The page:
Yahoo Tries Harder Again (Maybe to No Avail, but We Like Its Spunkiness)
Let me just repeat this one more time with feeling: Many, many of the products Yahoo makes are superior to those made by Google.
Yesterday, in fact, it deserved plaudits for grabbing the top spot on the University of Michigan’s American Customer Satisfaction Index report on Web sites. Yahoo’s score rose 4%, to 79, with Google declining to 78, a 3.7% drop and its second annual decline in a row.
That’s great for Yahoo, as it might signal a turnaround sign for the beleaguered Internet company. Except for that one niggling detail: Yahoo still cannot monetize its ad search as well as Google.
That situation, of course, might improve as its new Panama gains traction and also via the success of new technologies like SmartAds related to its recently weak display-ad business.
Newly installed CEO Jerry Yang is doing a top-to-bottom review of the company’s business that he announced during the last quarterly call with analysts to find improvements, including calling top talent at all levels of the company personally to buck them up and prevent a job exodus of those needed to make key changes.
But the state of its search and search-ad business will remain at the center of attention for the foreseeable future.
In a post last week, I wrote that the company was even going as far as considering an option to offload some of its search and ad-search business back to Google.
Such a move, even if done in part, could instantly add a whole lot of dollars to its bottom line, drastically cut tech costs and remove the focus on its constantly losing fight with Google as a tech leader.
“Better still, it would put Yahoo in a position to focus on its more competitive assets, such as outstanding media properties like Answers, Flickr and a range of tools and features that Yahoo does better than Google and many others.”
I did note that some might think the idea seemed “ludicrous.” And we got some great comments on this, many especially noting the need for a strong No. 2 alternative to the dominant Google.
But the most cogent argument against such a move came from longtime search guru Danny Sullivan, who wrote a long and convincing comment about why Yahoo should not do this, which I print in its entirety below:
Yes, the idea does seem ludicrous. For good reason. It would be a stupid thing to do.
“First of all, Yahoo is the strong No. 2 to Google. I suppose Avis should just give up renting cars and leave it all to Hertz? No. 2 is perfectly fine if you’re running a profitable business.
“Ah, but Panama disappoints. Um, we’ve had Panama for about four months or so. The execs in the previous quarter said give it one more quarter to kick in. That came, paid search was up–in fact, apparently the shining star in Yahoo’s revenues, and they should bail out.
“Seriously? I mean sure, I suppose they could take 80% or 90% and save the tech side. But then again, Microsoft launched its own paid solution. Ask did. AOL did. All three are playing catch-up to Yahoo, which has more history with paid search because of its Overture roots than Google. Give that up?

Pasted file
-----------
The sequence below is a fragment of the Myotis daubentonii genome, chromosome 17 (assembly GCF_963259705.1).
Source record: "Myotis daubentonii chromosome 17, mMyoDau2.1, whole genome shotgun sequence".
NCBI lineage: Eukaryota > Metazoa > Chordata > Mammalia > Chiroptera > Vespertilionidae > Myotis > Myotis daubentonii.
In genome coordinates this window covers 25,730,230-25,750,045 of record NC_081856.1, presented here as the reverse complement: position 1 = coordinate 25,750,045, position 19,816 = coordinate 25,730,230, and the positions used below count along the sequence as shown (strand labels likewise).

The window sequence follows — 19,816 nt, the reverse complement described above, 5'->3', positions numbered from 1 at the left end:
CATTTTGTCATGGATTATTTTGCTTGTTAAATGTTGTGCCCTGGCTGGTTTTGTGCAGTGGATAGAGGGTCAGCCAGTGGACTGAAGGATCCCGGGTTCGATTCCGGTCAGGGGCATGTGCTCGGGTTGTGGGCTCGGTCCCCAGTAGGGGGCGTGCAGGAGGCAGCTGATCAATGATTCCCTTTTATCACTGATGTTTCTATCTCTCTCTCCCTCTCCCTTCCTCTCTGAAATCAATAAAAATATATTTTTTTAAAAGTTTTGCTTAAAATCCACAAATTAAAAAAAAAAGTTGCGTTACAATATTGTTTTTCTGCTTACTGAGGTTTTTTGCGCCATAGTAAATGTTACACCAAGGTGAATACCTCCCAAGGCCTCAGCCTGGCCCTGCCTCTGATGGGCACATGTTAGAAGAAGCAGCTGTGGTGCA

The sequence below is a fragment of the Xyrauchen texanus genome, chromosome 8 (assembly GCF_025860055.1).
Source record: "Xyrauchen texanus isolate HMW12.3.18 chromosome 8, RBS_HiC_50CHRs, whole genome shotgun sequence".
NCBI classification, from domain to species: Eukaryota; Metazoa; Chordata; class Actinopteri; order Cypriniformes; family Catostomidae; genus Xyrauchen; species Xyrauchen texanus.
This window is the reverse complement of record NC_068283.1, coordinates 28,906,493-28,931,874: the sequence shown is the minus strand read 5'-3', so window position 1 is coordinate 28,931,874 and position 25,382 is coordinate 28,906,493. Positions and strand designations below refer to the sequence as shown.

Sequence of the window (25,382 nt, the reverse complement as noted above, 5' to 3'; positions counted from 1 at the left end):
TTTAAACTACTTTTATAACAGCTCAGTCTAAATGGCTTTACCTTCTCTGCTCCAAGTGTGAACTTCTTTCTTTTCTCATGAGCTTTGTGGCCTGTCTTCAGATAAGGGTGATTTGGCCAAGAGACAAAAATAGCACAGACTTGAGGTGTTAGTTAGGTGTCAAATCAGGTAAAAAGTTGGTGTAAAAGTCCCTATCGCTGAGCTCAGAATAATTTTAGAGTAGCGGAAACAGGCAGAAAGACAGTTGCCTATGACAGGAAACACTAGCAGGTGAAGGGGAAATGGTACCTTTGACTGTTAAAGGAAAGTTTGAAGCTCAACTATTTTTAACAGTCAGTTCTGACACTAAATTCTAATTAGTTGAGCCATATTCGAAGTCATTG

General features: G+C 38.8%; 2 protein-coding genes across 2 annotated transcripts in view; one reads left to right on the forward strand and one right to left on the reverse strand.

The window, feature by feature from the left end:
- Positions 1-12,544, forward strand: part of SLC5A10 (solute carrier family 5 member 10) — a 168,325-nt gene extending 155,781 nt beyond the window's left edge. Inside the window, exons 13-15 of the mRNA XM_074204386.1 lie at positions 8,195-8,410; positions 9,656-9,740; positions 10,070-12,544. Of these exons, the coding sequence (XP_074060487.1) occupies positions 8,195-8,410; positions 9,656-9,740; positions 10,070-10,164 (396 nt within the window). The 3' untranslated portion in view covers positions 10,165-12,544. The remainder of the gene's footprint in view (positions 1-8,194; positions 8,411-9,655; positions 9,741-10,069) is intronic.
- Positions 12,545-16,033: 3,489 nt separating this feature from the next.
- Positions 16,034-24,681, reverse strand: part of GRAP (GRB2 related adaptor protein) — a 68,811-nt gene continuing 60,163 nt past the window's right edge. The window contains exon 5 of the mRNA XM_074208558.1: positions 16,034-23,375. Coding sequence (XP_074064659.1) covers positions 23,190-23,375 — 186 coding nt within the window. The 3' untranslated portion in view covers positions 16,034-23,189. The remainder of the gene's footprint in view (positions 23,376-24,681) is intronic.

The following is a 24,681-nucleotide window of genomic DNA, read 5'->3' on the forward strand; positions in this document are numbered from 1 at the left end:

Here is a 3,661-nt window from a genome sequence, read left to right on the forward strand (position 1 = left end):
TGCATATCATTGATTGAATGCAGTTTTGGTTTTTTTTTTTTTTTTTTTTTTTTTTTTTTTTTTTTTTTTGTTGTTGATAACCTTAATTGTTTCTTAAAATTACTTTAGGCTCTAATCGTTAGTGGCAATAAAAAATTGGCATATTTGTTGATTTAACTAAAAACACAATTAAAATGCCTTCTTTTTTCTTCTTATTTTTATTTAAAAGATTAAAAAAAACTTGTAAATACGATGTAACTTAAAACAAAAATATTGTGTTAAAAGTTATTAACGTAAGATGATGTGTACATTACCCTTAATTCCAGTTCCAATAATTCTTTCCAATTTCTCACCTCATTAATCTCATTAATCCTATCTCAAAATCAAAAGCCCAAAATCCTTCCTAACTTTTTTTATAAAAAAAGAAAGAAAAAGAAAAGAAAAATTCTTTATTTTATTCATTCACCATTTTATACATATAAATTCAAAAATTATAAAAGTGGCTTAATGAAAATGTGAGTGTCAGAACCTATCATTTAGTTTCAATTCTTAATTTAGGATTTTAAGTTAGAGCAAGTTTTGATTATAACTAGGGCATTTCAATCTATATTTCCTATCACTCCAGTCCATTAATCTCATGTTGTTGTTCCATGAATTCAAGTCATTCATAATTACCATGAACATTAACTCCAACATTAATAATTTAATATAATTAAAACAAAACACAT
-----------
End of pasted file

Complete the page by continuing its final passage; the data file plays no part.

“Google execs keen on the idea? Why wouldn’t they be. But why not, because Yahoo gave Google its first big break? Actually, that would be Netscape. Getting Yahoo helped Google some, but Google would have been just fine without Yahoo, despite the Yahoo execs that think they somehow ‘made’ Google by allowing barely noticeable branding.
“Hey, I see lots of friendliness between Yahoo folks and Googlers–but make no mistake, Yahoo folks have plenty of competitiveness to beat Google. And why not–they do in many areas.
“And Yahoo losing market share? What, a year basically holding its ground in the face of both Google’s dominance and Microsoft’s attempt to gain ground, and people aren’t using it to search much.
“In the U.S., Yahoo has been slightly down the past four months according to comScore:
I would agree with all Sullivan writes, except for the fact that it is critical that Yang and his team at least consider every single option that would move the needle significantly. And, of all the moves they might make, this one surely would change the company’s economics most drastically.
And, of course, Google would love such a capitulation–doubtlessly, they’re rubbing their hands together like Sylvester Sneekly, (a.k.a. The Hooded Claw) right now over the prospect.
There are a lot of options for the company, from “widgetizing” its apps to selling itself to doubling down in search even.
But the key issue is deciding exactly what Yahoo’s business going forward is: Is it a technology company, for which search is the heart of the enterprise? Or is it a media outfit, for which building ad-rich distribution networks of content and consumer tools is the focus? Or is it both? More importantly, can it be?
While I realize this is simplifying the stakes in the extreme, defining what Yahoo is and articulating that will be perhaps the most important thing Yang can do going forward. His problem is that Yahoo has portrayed itself as a lot of things over the years.
To me, at its heart, Yahoo has always been what it started out as and the acronym its name was created from: Yet Another Hierarchical Officious Oracle (although it was originally “Jerry and David’s Guide to the World Wide Web,” after Yang and other co-founder, David Filo).
While wrangling and making sense of the Web has risen in quantum levels of difficulty since Yahoo was founded in the mid-1990s, that goal of being a trusted oracle (like the one at Delphi, pictured above) is not a bad one still.
With its immense traffic and ability to satisfy customers alone, Yahoo could still lead the way.
Please see this disclosure related to me and Google.